Often running against the aesthetics tides of the time, Fendi has never swayed from its extravagant side. The brand has always sent flashy fur statements down the runway with no fear of anti-fur activists. When Donna Karan and Calvin Klein proposed dramatic minimalism, Fendi remained true to its glamorous DNA. Fendi has always favored bling and color over any sort of restraint. Fendi is Roman, not Milanese!

Fendi’s flagship is in Rome. Not only is it the city where the brand was born, it is also the home of its international headquarters. Palazzo Fendi was inaugurated in 2005 to celebrate Fendi’s eighty years of success.


Palazzo Fendi, Via Della Fontanella Di Borghese in Roma

There is a Fendi family member at the helm of every sector of the business. Silvia Fendi has been managing the style department for decades and is also in charge of the brand’s accessories division. She introduced the Fendissime brand and men’s ready to wear to the business twenty-two years ago.

Daughter or Anna Fendi, Silvia was granted the privilege of protecting the brand’s overall image, which includes initiating and overseeing revolutionary new ideas. The accessories division is a strategic component of brand expansion into new markets. Of course couture and key ready to wear pieces ensure the brand’s image in the media, but it is the more affordable items, such as bags, shoes, and eyewear that provide powerful cash flow.

Silvia Venturini Fendi is responsible for such successes as the Baguette, the “it-bag” that shook the fashion planet from New York to Tokyo in the 1980s. Seemingly simple at first glance, and overwhelmingly elaborate upon further inspection, the bag contributed to the brand’s revival in Italy.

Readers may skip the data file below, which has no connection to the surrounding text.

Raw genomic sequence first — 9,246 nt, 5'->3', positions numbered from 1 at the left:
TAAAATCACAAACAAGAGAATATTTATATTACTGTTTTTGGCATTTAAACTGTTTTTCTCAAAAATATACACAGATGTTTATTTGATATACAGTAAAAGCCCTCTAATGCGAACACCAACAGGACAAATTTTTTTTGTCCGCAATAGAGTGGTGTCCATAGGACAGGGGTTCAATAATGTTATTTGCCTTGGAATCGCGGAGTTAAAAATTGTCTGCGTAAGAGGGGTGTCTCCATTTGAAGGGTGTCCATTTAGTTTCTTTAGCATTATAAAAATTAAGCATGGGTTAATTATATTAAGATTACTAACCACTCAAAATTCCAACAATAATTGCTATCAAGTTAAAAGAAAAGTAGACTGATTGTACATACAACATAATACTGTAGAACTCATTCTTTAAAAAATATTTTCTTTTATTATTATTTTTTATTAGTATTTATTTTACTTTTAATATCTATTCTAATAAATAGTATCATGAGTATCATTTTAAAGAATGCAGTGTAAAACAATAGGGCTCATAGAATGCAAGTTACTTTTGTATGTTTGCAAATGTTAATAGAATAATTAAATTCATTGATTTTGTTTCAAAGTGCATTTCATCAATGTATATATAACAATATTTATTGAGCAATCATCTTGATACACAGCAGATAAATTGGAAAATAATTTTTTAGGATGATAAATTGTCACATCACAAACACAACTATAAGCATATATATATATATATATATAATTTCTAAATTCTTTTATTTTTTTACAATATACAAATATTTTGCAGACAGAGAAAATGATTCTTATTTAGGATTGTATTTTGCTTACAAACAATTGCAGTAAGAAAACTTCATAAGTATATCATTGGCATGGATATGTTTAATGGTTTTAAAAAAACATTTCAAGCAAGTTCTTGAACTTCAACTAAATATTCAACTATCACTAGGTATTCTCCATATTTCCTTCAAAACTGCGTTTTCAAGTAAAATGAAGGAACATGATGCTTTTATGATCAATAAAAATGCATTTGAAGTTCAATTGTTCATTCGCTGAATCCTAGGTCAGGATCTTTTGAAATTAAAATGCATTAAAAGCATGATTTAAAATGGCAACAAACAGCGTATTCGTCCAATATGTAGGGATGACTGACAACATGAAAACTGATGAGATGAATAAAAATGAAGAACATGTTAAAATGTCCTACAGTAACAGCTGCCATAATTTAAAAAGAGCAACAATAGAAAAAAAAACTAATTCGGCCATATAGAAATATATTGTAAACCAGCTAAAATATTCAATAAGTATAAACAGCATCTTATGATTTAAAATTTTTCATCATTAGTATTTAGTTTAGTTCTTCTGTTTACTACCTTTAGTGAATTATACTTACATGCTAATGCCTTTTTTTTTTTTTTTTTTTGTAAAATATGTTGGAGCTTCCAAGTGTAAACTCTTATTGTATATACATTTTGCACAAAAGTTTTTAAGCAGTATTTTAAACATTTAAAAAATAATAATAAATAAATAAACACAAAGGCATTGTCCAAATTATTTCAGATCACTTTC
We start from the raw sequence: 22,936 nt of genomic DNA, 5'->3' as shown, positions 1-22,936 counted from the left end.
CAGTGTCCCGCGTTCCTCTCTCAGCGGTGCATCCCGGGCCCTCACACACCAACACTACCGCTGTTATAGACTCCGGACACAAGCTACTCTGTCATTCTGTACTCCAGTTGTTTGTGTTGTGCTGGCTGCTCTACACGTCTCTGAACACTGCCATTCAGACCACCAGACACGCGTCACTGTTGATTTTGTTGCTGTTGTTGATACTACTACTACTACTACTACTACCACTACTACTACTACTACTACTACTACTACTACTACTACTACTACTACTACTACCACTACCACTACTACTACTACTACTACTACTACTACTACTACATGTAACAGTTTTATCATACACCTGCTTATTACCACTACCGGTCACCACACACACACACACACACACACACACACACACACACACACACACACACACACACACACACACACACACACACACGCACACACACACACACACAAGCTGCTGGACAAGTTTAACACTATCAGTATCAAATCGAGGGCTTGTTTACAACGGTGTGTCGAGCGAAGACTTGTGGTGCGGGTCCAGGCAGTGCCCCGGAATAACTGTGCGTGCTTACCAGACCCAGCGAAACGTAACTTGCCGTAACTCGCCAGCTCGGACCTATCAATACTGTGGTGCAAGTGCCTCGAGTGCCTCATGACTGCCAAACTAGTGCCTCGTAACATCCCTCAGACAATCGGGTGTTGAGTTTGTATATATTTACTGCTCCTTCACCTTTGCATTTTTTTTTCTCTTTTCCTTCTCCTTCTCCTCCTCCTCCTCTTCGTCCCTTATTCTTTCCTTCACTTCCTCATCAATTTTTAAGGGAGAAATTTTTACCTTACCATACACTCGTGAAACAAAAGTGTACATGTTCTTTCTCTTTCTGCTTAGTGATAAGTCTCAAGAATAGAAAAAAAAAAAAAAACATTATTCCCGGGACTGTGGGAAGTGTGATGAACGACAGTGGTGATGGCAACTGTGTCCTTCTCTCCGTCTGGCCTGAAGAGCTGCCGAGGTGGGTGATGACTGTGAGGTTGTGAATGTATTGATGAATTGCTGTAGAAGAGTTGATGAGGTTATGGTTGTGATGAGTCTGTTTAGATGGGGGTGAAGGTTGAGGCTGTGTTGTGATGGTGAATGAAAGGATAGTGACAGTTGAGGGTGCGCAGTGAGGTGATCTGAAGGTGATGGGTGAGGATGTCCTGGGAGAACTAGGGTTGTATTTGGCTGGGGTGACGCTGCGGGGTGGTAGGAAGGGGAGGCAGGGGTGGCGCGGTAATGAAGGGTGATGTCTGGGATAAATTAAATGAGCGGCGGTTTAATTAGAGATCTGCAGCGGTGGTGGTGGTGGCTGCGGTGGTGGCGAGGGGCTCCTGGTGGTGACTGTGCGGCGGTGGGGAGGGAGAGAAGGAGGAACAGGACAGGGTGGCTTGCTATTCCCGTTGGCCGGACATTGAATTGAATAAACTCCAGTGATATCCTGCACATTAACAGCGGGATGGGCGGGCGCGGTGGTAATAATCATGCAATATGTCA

After winning the affection of fashion editors it was adopted into the wardrobes of socialites and celebrities such as Sarah Jessica Parker, who wore her Baguette religiously both on screen and off. It’s fitting that Italians rediscovered the brand through the Baguette, since it was a reinterpretation of a model created by founder Adèle Fendi. While quite affordable in its basic form, the Baguette, like the Spy bags, can reach sky-high prices when customized in precious stones and materials.

More than mere heir to her family’s brand, Silvia has proven to be a savvy businesswoman and entrepreneur. Instead of sticking with tradition and conforming to trends, she has earned her industry’s respect as a creative pioneer.

Difficult challenges, such as finding a place for unsold goods, have been met with innovative solutions. By inviting Sarah Baker, an artist who experiments with fashion recycling, to participate in the Craft Punk installation during the Salon de Mobile in Milan, Fendi showed how leftover luxury products could gain new meaning as art. Could responsibility be the new luxury?

Andrée Fraiderik-Vertino


Business Madame is a Paris-based lifestyle and business magazine for women featuring successful entrepreneurs, executives, managers and the issues that interest them.